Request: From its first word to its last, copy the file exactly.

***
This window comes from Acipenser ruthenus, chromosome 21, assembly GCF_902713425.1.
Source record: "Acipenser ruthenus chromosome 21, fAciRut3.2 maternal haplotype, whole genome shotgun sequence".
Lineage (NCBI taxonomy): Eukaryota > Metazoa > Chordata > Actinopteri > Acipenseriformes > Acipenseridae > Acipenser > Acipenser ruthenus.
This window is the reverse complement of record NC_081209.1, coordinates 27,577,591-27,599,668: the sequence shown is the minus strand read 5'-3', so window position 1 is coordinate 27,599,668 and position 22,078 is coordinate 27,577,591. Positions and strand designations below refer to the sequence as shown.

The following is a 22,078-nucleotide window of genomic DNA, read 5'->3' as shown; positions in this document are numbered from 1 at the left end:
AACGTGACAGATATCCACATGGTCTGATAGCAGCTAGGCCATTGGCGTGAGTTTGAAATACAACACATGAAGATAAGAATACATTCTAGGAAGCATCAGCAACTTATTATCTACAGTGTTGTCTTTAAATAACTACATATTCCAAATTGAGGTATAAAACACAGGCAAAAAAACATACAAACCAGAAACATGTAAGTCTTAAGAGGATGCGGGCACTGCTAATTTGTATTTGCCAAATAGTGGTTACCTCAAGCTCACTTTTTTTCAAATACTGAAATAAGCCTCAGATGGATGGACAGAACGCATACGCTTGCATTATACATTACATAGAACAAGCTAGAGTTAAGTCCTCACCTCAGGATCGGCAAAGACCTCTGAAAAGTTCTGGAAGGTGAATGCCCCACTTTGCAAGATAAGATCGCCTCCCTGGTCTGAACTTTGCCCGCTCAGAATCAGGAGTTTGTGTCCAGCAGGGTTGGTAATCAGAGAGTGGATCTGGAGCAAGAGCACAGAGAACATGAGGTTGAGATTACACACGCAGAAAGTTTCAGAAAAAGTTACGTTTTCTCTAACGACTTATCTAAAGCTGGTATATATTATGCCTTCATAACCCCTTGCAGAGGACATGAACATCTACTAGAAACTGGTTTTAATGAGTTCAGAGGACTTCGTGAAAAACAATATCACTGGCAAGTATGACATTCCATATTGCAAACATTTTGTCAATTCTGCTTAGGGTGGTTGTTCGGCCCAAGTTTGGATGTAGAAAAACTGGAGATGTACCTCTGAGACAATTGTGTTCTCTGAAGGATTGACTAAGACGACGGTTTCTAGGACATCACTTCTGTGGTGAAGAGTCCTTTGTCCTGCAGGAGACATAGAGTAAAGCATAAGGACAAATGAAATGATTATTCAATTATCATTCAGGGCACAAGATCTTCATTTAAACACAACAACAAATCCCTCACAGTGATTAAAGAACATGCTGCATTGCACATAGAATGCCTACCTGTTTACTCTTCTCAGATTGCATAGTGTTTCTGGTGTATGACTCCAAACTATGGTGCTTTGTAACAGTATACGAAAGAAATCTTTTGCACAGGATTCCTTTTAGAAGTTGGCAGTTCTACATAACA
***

This window comes from Acipenser ruthenus, chromosome 21, assembly GCF_902713425.1.
Source record: "Acipenser ruthenus chromosome 21, fAciRut3.2 maternal haplotype, whole genome shotgun sequence".
Lineage (NCBI taxonomy): Eukaryota > Metazoa > Chordata > Actinopteri > Acipenseriformes > Acipenseridae > Acipenser > Acipenser ruthenus.
This window is the reverse complement of record NC_081209.1, coordinates 27,577,591-27,599,668: the sequence shown is the minus strand read 5'-3', so window position 1 is coordinate 27,599,668 and position 22,078 is coordinate 27,577,591. Positions and strand designations below refer to the sequence as shown.

The following is a 22,078-nucleotide window of genomic DNA, read 5'->3' as shown; positions in this document are numbered from 1 at the left end:
AACGTGACAGATATCCACATGGTCTGATAGCAGCTAGGCCATTGGCGTGAGTTTGAAATACAACACATGAAGATAAGAATACATTCTAGGAAGCATCAGCAACTTATTATCTACAGTGTTGTCTTTAAATAACTACATATTCCAAATTGAGGTATAAAACACAGGCAAAAAAACATACAAACCAGAAACATGTAAGTCTTAAGAGGATGCGGGCACTGCTAATTTGTATTTGCCAAATAGTGGTTACCTCAAGCTCACTTTTTTTCAAATACTGAAATAAGCCTCAGATGGATGGACAGAACGCATACGCTTGCATTATACATTACATAGAACAAGCTAGAGTTAAGTCCTCACCTCAGGATCGGCAAAGACCTCTGAAAAGTTCTGGAAGGTGAATGCCCCACTTTGCAAGATAAGATCGCCTCCCTGGTCTGAACTTTGCCCGCTCAGAATCAGGAGTTTGTGTCCAGCAGGGTTGGTAATCAGAGAGTGGATCTGGAGCAAGAGCACAGAGAACATGAGGTTGAGATTACACACGCAGAAAGTTTCAGAAAAAGTTACGTTTTCTCTAACGACTTATCTAAAGCTGGTATATATTATGCCTTCATAACCCCTTGCAGAGGACATGAACATCTACTAGAAACTGGTTTTAATGAGTTCAGAGGACTTCGTGAAAAACAATATCACTGGCAAGTATGACATTCCATATTGCAAACATTTTGTCAATTCTGCTTAGGGTGGTTGTTCGGCCCAAGTTTGGATGTAGAAAAACTGGAGATGTACCTCTGAGACAATTGTGTTCTCTGAAGGATTGACTAAGACGACGGTTTCTAGGACATCACTTCTGTGGTGAAGAGTCCTTTGTCCTGCAGGAGACATAGAGTAAAGCATAAGGACAAATGAAATGATTATTCAATTATCATTCAGGGCACAAGATCTTCATTTAAACACAACAACAAATCCCTCACAGTGATTAAAGAACATGCTGCATTGCACATAGAATGCCTACCTGTTTACTCTTCTCAGATTGCATAGTGTTTCTGGTGTATGACTCCAAACTATGGTGCTTTGTAACAGTATACGAAAGAAATCTTTTGCACAGGATTCCTTTTAGAAGTTGGCAGTTCTACATAACA